Was Dalí’s Iconic “Persistence of Memory” a Kind of Death Mask?

By Paul Chimera

Dalí Historian & Writer

Here’s a different take on the most talked-about, yet possibly least understood of Dalí paintings – his iconic “The Persistence of Memory.”

This small 1931 canvas, painted when Salvador Dalí was just 27 years old, goes unchallenged as not only Dalí’s most universally recognized work, but the most famous Surrealist painting ever.

The soft watches are synonymous with the art of Dalí. They were his pictorial calling card.

Critics, scholars and aficionados have attempted to interpret this remarkable picture for generations – always praising the jewel-like quality of its exquisite technique. Opinions and analyses have spanned Einstein’s theory of relativity; Dalí’s fascination with the hard & soft; the notion that time seemed to stand still in Dalí’s home of Port Lligat, Spain; Dalí’s comment on how society (especially Americans) are slaves to the ineluctable march of time; and so on.

But I wonder if what Salvador Dalí really intended with this picture was simply an early glimpse of his own mortality! Is “Persistence of Memory” something of a death mask? A self-portrait of an ultimately dying man?

Consider three key elements of “Persistence” that could lead one to this conclusion. First, the melted watches themselves. They’re dysfunctional, lifeless…dead.

That point is expressed, secondly, by the swarm of ants on the timepiece that hasn’t succumbed yet, but perhaps will, as ants – a known symbol of death and decay – work toward reducing the rigid watch to the lifeless form of the others. A fly, always present in instances of decomposition, lights nearby.


The third element to consider – enormously important – is the fetal-like image lying in the foreground. It’s clearly the form of a human head, featuring a closed eye with long lashes. Most agree this image represents Dalí himself.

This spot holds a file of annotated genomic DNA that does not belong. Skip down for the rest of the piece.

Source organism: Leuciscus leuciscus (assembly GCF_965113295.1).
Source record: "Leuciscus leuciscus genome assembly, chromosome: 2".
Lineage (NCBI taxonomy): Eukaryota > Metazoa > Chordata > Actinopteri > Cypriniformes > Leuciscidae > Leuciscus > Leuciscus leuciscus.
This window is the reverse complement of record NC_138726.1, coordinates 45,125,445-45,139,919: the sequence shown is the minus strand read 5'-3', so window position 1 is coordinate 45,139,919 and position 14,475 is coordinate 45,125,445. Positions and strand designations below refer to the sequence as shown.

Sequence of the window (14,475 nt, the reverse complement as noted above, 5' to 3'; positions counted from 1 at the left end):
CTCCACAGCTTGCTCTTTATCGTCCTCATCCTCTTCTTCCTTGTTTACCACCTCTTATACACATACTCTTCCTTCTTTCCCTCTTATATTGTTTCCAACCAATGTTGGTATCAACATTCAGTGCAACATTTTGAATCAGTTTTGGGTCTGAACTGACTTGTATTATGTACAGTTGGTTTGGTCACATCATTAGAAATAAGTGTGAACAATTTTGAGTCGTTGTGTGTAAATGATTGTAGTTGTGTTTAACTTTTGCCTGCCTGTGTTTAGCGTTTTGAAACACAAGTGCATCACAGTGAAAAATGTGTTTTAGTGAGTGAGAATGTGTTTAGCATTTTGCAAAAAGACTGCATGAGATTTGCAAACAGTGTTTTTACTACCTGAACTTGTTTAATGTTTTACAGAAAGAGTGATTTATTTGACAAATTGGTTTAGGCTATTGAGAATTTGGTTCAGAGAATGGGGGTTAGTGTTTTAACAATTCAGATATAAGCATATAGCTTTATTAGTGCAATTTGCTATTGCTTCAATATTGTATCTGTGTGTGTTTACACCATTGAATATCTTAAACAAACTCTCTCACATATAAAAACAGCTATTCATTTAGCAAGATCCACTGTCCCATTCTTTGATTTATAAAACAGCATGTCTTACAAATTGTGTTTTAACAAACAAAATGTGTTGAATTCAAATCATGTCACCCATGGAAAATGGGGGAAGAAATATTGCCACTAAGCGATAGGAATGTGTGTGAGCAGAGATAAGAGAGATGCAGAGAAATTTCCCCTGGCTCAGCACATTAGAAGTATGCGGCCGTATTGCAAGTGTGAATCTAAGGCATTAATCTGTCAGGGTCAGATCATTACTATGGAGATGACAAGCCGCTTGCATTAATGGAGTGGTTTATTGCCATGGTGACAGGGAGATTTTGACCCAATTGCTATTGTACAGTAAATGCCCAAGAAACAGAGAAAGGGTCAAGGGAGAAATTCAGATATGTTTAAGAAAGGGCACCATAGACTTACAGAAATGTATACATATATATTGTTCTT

What’s more, we know from studies by leading Dalí patron Reynolds Morse and others, that the shape of that head echoes a special rock formation at Cape Creus, along the Mediterranean Sea, that was an important fixture on the landscape Dalí saw daily. It inspired this anguished head-like form to appear in his “Great Masturbator” painting and countless other Dalí works.

It’s a plausible leap to believe Dalí equated that rock formation with his own image – one that was indisputably preoccupied with a lifelong concern: Dalí’s own mortality. “The tragedy of death,” as Dalí himself described man’s final act. Even Freud spoke of a “death drive.”

And what of the perplexing title, “The Persistence of Memory”? Let’s remember what Gala famously said when Dalí first showed her the painting: “Once someone sees it, he will never forget it.” Our memory of it will persist. Could this also be Dalí wishing for his own immortality, counting on the persistence of our memory of him?

Could “The Persistence of Memory” actually be a depiction of Dalí’s own inevitable demise? Might it be his way of sublimating his greatest fear, by painting it symbolically, through flaccid watches that connote the inevitable passage of time? Time that eventually takes its toll on all living things?

After all, ever since the passing of the young brother (named Salvador!) that came before him, Dalí’s entire life has been informed by death.

One thing we know for sure: Dalí attained immortality. That is not open to conjecture.